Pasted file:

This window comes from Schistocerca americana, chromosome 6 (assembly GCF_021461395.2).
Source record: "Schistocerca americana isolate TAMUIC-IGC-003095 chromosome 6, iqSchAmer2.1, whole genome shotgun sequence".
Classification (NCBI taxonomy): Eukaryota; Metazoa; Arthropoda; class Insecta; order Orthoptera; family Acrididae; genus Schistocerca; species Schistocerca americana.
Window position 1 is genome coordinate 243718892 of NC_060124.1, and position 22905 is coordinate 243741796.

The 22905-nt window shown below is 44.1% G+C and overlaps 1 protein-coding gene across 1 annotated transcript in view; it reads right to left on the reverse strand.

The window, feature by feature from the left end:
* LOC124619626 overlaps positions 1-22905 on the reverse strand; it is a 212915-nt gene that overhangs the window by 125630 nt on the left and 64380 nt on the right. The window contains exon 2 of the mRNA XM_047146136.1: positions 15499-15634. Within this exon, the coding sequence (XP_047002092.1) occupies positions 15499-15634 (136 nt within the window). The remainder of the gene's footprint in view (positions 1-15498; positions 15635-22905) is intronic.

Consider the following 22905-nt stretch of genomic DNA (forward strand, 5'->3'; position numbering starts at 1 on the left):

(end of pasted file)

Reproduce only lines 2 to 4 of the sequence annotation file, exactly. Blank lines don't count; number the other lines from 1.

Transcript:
Source record: "Schistocerca americana isolate TAMUIC-IGC-003095 chromosome 6, iqSchAmer2.1, whole genome shotgun sequence".
Classification (NCBI taxonomy): Eukaryota; Metazoa; Arthropoda; class Insecta; order Orthoptera; family Acrididae; genus Schistocerca; species Schistocerca americana.
Window position 1 is genome coordinate 243718892 of NC_060124.1, and position 22905 is coordinate 243741796.